The Associated Press | December 7, 2022
AUGUSTA, Maine (AP) — The Maine House selected Democrat Rachel Talbot Ross to be its first Black speaker on Tuesday in a vote witnessed by her proud father, who made history himself 50 years ago by becoming the first Black person elected to the Legislature in the nation’s whitest state.
House members erupted in applause after picking Talbot Ross to lead the chamber.
“I want any child in our state to know today that this is possible,” Talbot Ross told her fellow lawmakers.
Her father, Gerald Talbot, and other family members looked on. Like him, Talbot Ross served as president of the Portland NAACP. She was elected to the House in 2016, 44 years after her father won a seat. Two years ago, Democrats chose her to be the House’s assistant majority leader, making her the first person of color to serve in leadership in the Legislature.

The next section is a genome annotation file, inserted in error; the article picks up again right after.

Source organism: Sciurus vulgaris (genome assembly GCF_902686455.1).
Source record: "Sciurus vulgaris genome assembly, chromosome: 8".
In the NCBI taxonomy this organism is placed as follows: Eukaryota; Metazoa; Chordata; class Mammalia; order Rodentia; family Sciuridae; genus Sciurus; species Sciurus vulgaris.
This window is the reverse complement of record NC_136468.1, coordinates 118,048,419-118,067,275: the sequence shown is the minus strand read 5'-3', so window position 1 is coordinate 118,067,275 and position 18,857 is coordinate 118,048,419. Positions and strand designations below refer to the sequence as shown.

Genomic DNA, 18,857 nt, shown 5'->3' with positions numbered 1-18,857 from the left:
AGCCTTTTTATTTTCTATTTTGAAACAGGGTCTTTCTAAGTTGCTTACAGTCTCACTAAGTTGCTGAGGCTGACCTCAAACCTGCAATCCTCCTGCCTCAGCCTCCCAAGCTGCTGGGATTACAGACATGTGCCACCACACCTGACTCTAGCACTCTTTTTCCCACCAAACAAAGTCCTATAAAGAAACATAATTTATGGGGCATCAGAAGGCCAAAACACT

“I’m so very glad for this blessing,” she told her fellow legislators. “And yes, there can be very little doubt I am my father’s proud daughter.”
Further reflecting the Legislature’s growing diversity were two newly elected Somali American women in the House, while Jill Duson of Portland became the first Black woman in the Senate.
After the speakership issue was settled, lawmakers got down to business, including taking on Democratic Gov. Janet Mills’ proposed $474 million heating aid package.
Mills has called for $450 payments to an estimated 880,000 state residents, adding up to $900 total for an average family. Income limits were set at $100,000 for single adults, $150,000 for those filing as head of household, or $200,000 for couples filing jointly.
Mills asked lawmakers to swiftly to approve the aid to ensure that Mainers struggling with inflation and high energy costs aren’t left in the cold this winter. A two-thirds majority vote would be needed for the bill to take effect immediately and for checks to be mailed next month.
It was unusual for lawmakers to be urged to form consensus so quickly, ahead of committees being formed.
Lawmakers approved similar aid last year — for inflation relief — at the governor’s urging, using about half of the state’s $1.2 billion surplus at the time to send checks to about 850,000 taxpayers.